From: Chuck Lever III <email@example.com> To: Jakub Kicinski <firstname.lastname@example.org> Cc: netdev <email@example.com>, Linux NFS Mailing List <firstname.lastname@example.org>, "email@example.com" <firstname.lastname@example.org>, "email@example.com" <firstname.lastname@example.org>, "email@example.com" <firstname.lastname@example.org>, "email@example.com" <firstname.lastname@example.org>, "email@example.com" <firstname.lastname@example.org>, "email@example.com" <firstname.lastname@example.org> Subject: Re: [PATCH RFC 4/5] net/tls: Add support for PF_TLSH (a TLS handshake listener) Date: Wed, 27 Apr 2022 14:42:53 +0000 [thread overview] Message-ID: <7B871201-AC3C-46E2-98B0-52B44530E7BD@oracle.com> (raw) In-Reply-To: <email@example.com> > On Apr 26, 2022, at 7:47 PM, Jakub Kicinski <firstname.lastname@example.org> wrote: > > On Tue, 26 Apr 2022 15:58:29 +0000 Chuck Lever III wrote: >>> On Apr 26, 2022, at 10:55 AM, Jakub Kicinski <email@example.com> wrote: >>>> The RPC-with-TLS standard allows unencrypted RPC traffic on the connection >>>> before sending ClientHello. I think we'd like to stick with creating the >>>> socket in the kernel, for this reason and for the reasons Hannes mentions >>>> in his reply. >>> >>> Umpf, I presume that's reviewed by security people in IETF so I guess >>> it's done right this time (tm). >> >>> Your wording seems careful not to imply that you actually need that, >>> tho. Am I over-interpreting? >> >> RPC-with-TLS requires one RPC as a "starttls" token. That could be >> done in user space as part of the handshake, but it is currently >> done in the kernel to enable the user agent to be shared with other >> kernel consumers of TLS. Keep in mind that we already have two >> real consumers: NVMe and RPC-with-TLS; and possibly QUIC. >> >> You asserted earlier that creating sockets in user space "scales >> better" but did not provide any data. Can we see some? How well >> does it need to scale for storage protocols that use long-lived >> connections? > > I meant scale with the number of possible crypto protocols, > I mentioned three there. I'm looking at previous emails. The "three crypto protocols" don't stand out to me. Which ones? The prototype has a "handshake type" option that enables the kernel to request handshakes for different transport layer security protocols. Is that the kind of scalability you mean? For TLS, we expect to have at least: - ClientHello - X509 - PSK - ServerHello - Re-key It should be straightforward to add the ability to service other handshake types. >> Also, why has no-one mentioned the NBD on TLS implementation to >> us before? I will try to review that code soon. > > Oops, maybe that thing had never seen the light of a public mailing > list then :S Dave Watson was working on it at Facebook, but he since > moved to greener pastures. > >>> This set does not even have selftests. >> >> I can include unit tests with the prototype. Someone needs to >> educate me on what is the preferred unit test paradigm for this >> type of subsystem. Examples in the current kernel code base would >> help too. > > Whatever level of testing makes you as an engineer comfortable > with saying "this test suite is sufficient"? ;) > > For TLS we have tools/testing/selftests/net/tls.c - it's hardly > an example of excellence but, you know, it catches bugs here and > there. My question wasn't clear, sorry. I meant, what framework is appropriate to use for unit tests in this area? >>> Plus there are more protocols being actively worked on (QUIC, PSP etc.) >>> Having per ULP special sauce to invoke a user space helper is not the >>> paradigm we chose, and the time as inopportune as ever to change that. >> >> When we started discussing TLS handshake requirements with some >> community members several years ago, creating the socket in >> kernel and passing it up to a user agent was the suggested design. >> Has that recommendation changed since then? > > Hm, do you remember who you discussed it with? Would be good > to loop those folks in. Yes, I remember. Trond Myklebust discussed this with Dave Miller during a hallway conversation at a conference (probably Plumbers) in 2018 or 2019. Trond is Cc'd on this thread via linux-nfs@ and Dave is Cc'd via netdev@. I also traded email with Boris Pismenny about this a year ago, and if memory serves he also recommended passing an existing socket up to user space. He is Cc'd on this directly. > I wasn't involved at the beginning of the > TLS work, I know second hand that HW offload and nbd were involved > and that the design went thru some serious re-architecting along > the way. In the beginning there was a separate socket for control > records, and that was nacked. > > But also (and perhaps most importantly) I'm not really objecting > to creating the socket in the kernel. I'm primarily objecting to > a second type of a special TLS socket which has TLS semantics. I don't understand your objection. Can you clarify? AF_TLSH is a listen-only socket. It's just a rendezvous point for passing a kernel socket up to user space. It doesn't have any particular "TLS semantics". It's the user space agent listening on that endpoint that implements particular handshake behaviors. In fact, if the name AF_TLSH gives you hives, that can be made more generic. However, that makes it harder for the kernel to figure out which listening endpoint handles handshake requests. >> I'd prefer an in-kernel handshake implementation over a user >> space one (even one that is sharable amongst transports and ULPs >> as my proposal is intended to be). However, so far we've been told >> that an in-kernel handshake implementation is a non-starter. >> >> But in the abstract, we agree that having a single TLS handshake >> mechanism for kernel consumers is preferable. > > For some definition of "we" which doesn't not include me? The double negative made me blink a couple of times. I'm working with folks from the Linux NFS community, the Linux block community, and the Linux SMB community. We would be happy to include you in our effort, if you would like to be more involved. -- Chuck Lever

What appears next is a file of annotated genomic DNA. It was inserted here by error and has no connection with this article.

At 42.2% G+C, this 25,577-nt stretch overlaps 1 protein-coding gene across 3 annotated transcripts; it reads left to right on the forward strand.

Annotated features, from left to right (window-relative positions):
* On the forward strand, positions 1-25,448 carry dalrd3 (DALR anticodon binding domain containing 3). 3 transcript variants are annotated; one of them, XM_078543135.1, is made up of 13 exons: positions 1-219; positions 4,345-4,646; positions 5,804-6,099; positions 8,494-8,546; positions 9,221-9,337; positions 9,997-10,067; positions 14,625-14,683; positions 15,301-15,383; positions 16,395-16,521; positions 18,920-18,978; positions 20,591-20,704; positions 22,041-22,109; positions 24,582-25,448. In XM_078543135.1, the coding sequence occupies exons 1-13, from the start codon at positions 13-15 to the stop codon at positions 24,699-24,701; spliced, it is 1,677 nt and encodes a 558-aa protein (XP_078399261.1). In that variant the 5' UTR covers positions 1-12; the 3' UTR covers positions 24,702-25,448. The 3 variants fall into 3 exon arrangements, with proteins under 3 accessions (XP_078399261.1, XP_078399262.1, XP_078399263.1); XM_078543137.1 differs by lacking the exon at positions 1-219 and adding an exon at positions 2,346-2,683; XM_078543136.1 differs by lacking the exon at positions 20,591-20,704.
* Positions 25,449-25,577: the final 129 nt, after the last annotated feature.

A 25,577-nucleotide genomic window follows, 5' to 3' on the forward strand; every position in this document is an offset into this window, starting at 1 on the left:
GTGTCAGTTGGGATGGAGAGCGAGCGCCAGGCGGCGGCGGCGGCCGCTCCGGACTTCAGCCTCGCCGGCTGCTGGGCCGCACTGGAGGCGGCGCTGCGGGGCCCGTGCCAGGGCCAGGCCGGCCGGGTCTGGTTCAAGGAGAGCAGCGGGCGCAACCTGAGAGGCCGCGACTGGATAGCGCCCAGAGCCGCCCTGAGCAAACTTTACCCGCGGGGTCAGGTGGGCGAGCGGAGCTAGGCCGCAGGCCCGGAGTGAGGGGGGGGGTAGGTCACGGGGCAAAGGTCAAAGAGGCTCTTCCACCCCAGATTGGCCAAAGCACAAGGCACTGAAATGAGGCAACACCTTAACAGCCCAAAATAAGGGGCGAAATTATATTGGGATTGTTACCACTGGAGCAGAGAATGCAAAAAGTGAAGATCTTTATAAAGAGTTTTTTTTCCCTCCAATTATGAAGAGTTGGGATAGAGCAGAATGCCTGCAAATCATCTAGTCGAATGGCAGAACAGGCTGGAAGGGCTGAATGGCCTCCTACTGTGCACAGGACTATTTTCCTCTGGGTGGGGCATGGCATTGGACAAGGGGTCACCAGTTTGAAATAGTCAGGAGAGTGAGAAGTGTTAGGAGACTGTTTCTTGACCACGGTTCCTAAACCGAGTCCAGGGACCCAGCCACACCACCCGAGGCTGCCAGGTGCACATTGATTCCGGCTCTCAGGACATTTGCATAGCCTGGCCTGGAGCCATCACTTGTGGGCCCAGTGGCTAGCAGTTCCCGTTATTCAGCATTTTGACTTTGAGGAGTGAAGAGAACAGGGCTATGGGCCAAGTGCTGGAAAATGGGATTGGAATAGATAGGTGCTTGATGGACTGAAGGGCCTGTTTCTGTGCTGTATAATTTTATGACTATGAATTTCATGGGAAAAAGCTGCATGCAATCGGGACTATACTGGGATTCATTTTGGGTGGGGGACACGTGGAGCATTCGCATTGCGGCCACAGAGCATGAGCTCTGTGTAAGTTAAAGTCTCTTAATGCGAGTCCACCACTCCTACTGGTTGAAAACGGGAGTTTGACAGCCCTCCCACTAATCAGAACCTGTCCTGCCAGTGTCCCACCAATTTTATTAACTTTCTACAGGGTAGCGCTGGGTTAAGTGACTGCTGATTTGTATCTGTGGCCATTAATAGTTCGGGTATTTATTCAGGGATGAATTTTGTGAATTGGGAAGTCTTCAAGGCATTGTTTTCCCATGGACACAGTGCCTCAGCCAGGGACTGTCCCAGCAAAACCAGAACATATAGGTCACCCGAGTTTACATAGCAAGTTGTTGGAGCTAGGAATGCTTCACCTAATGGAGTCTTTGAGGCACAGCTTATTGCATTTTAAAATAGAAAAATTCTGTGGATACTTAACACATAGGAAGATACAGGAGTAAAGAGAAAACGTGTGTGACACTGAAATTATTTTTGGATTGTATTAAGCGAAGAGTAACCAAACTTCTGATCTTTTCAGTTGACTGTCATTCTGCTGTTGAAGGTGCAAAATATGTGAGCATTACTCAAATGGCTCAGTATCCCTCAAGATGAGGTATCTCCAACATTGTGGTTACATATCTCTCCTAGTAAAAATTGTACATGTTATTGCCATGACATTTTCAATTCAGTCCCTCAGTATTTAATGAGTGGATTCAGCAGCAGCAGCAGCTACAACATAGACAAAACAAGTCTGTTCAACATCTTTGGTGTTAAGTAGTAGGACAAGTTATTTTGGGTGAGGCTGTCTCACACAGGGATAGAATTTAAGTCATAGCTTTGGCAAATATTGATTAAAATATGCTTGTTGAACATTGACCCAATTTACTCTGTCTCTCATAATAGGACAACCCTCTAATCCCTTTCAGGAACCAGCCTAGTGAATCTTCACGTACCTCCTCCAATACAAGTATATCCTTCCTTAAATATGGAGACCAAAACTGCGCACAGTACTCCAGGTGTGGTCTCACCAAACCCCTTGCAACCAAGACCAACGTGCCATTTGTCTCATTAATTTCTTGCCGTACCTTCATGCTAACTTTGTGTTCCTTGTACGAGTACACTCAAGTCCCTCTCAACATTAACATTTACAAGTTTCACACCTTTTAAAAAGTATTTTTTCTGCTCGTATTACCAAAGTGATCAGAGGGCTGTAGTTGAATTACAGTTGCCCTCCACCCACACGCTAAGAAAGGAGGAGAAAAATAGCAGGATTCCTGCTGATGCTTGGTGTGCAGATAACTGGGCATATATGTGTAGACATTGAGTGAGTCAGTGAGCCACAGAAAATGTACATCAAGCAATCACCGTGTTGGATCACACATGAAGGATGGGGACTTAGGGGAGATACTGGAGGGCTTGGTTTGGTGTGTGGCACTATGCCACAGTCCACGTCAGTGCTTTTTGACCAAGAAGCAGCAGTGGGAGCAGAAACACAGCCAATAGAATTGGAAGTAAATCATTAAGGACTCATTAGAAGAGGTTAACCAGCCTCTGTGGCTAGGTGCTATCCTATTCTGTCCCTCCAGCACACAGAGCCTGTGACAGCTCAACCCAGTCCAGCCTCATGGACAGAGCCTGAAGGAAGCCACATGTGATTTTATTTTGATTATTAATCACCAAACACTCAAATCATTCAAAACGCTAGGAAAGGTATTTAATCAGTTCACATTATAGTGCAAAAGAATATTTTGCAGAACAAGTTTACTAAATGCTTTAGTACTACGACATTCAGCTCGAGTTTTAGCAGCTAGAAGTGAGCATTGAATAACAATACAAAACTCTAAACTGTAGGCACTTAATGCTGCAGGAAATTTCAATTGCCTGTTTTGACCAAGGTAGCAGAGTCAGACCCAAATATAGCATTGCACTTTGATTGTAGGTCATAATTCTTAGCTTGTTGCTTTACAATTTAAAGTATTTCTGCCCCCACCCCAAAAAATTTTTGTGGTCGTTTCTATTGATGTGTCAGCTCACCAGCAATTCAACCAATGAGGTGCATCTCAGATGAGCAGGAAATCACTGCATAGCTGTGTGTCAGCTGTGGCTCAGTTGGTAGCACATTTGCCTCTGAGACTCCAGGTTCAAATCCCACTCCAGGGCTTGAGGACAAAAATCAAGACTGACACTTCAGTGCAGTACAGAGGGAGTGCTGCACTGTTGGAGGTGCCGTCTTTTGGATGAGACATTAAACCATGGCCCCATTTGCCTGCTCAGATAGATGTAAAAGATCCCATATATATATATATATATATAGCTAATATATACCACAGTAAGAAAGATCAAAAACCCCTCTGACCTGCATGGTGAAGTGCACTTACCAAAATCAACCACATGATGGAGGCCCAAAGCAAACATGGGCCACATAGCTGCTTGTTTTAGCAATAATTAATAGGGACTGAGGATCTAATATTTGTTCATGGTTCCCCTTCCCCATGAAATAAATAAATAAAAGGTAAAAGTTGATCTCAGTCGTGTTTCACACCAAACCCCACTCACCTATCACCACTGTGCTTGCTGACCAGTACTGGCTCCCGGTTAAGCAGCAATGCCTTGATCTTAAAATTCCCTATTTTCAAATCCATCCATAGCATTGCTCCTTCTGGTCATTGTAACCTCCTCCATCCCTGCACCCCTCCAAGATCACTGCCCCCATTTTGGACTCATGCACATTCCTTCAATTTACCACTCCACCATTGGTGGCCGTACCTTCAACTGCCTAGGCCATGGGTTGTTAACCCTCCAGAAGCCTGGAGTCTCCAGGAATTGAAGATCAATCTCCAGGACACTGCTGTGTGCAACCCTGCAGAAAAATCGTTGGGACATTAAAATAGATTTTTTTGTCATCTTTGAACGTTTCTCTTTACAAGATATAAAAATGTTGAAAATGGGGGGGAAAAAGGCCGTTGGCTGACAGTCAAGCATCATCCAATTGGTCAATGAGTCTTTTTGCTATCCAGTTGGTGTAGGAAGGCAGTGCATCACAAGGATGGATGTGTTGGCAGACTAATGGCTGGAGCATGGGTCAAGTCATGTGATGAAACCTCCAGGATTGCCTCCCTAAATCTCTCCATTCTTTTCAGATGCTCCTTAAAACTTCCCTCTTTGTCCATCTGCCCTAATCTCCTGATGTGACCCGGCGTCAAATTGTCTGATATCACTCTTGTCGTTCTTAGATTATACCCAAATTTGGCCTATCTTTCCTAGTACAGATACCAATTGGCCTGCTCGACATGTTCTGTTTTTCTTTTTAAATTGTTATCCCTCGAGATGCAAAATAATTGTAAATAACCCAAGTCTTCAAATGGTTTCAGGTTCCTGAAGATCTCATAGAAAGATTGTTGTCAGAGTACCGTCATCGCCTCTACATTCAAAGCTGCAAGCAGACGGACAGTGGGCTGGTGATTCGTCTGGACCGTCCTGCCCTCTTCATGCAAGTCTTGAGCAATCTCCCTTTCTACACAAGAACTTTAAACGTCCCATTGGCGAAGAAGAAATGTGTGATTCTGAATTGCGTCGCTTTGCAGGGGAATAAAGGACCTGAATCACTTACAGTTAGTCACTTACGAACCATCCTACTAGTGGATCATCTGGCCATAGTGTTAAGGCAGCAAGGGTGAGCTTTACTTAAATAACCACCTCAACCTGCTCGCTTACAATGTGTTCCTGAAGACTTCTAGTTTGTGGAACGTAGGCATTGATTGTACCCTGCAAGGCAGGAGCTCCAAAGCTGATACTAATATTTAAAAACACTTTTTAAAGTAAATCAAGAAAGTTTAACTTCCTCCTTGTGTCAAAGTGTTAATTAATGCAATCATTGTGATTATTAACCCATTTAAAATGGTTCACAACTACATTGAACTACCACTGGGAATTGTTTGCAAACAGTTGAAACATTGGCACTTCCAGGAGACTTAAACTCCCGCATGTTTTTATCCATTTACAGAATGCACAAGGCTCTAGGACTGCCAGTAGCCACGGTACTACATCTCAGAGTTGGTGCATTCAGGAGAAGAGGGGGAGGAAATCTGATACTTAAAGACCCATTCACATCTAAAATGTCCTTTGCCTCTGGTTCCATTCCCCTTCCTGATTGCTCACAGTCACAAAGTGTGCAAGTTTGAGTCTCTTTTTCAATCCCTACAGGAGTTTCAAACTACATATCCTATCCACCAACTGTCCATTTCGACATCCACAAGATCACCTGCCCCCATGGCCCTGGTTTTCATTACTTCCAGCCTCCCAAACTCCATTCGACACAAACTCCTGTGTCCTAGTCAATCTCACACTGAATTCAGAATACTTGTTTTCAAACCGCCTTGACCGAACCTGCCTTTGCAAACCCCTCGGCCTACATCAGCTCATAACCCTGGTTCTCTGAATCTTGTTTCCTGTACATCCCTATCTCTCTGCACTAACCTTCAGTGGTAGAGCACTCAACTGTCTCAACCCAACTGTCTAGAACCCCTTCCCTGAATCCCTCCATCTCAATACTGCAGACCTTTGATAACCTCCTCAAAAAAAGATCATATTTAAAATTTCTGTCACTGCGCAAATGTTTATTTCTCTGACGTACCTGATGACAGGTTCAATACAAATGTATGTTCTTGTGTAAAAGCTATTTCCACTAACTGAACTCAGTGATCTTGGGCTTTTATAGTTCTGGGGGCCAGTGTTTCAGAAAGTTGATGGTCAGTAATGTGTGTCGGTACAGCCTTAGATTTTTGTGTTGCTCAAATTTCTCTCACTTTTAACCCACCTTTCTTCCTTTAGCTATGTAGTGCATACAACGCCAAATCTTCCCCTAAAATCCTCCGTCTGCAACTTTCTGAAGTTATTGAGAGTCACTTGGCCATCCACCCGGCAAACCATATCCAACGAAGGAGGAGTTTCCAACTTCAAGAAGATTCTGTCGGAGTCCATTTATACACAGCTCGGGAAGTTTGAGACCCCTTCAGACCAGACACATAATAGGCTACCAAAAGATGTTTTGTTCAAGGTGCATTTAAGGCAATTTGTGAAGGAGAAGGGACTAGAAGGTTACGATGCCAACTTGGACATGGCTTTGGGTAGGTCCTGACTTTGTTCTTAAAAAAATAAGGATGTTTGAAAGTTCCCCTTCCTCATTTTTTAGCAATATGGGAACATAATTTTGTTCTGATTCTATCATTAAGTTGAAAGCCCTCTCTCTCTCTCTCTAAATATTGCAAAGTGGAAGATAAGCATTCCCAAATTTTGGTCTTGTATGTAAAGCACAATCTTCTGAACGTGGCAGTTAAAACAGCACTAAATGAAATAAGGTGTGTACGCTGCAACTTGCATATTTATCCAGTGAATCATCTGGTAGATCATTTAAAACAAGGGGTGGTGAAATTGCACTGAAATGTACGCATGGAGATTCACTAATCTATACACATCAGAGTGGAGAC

next prev parent reply other threads:[~2022-04-27 14:43 UTC|newest] Thread overview: 43+ messages / expand[flat|nested] mbox.gz Atom feed top 2022-04-18 16:49 [PATCH RFC 0/5] Implement a TLS handshake upcall Chuck Lever 2022-04-18 16:49 ` [PATCH RFC 1/5] net: Add distinct sk_psock field Chuck Lever 2022-04-21 7:35 ` Hannes Reinecke 2022-07-13 4:46 ` Hawkins Jiawei 2022-07-13 4:46 ` Hawkins Jiawei 2022-04-18 16:49 ` [PATCH RFC 2/5] tls: build proto after context has been initialized Chuck Lever 2022-04-25 17:11 ` Jakub Kicinski 2022-04-25 17:51 ` Chuck Lever III 2022-05-20 16:39 ` Chuck Lever III 2022-04-18 16:49 ` [PATCH RFC 3/5] net/tls: Add an AF_TLSH address family Chuck Lever 2022-04-21 7:35 ` Hannes Reinecke 2022-04-18 16:49 ` [PATCH RFC 4/5] net/tls: Add support for PF_TLSH (a TLS handshake listener) Chuck Lever 2022-04-21 7:36 ` Hannes Reinecke 2022-04-25 17:14 ` Jakub Kicinski 2022-04-26 9:43 ` Hannes Reinecke 2022-04-26 14:29 ` Sagi Grimberg 2022-04-26 15:02 ` Jakub Kicinski 2022-04-26 15:58 ` Hannes Reinecke 2022-04-27 0:03 ` Jakub Kicinski 2022-04-27 15:24 ` Chuck Lever III 2022-04-28 7:26 ` Hannes Reinecke 2022-04-28 13:30 ` Jakub Kicinski 2022-04-28 13:51 ` Hannes Reinecke 2022-04-28 14:09 ` Benjamin Coddington 2022-04-28 21:08 ` Jakub Kicinski 2022-05-24 10:05 ` [ovs-dev] " Ilya Maximets 2022-04-26 14:55 ` Jakub Kicinski 2022-04-26 13:48 ` Chuck Lever III 2022-04-26 14:55 ` Jakub Kicinski 2022-04-26 15:58 ` Chuck Lever III 2022-04-26 23:47 ` Jakub Kicinski 2022-04-27 14:42 ` Chuck Lever III [this message] 2022-04-27 23:53 ` Jakub Kicinski 2022-04-28 1:29 ` Chuck Lever III 2022-04-28 21:08 ` Jakub Kicinski 2022-04-28 21:54 ` Chuck Lever III 2022-04-28 8:49 ` Boris Pismenny 2022-04-28 13:12 ` Simo Sorce 2022-04-29 15:19 ` Chuck Lever III 2022-04-28 15:24 ` Chuck Lever III 2022-04-29 6:25 ` Hannes Reinecke 2022-04-18 16:49 ` [PATCH RFC 5/5] net/tls: Add observability for AF_TLSH sockets Chuck Lever 2022-04-21 7:36 ` Hannes Reinecke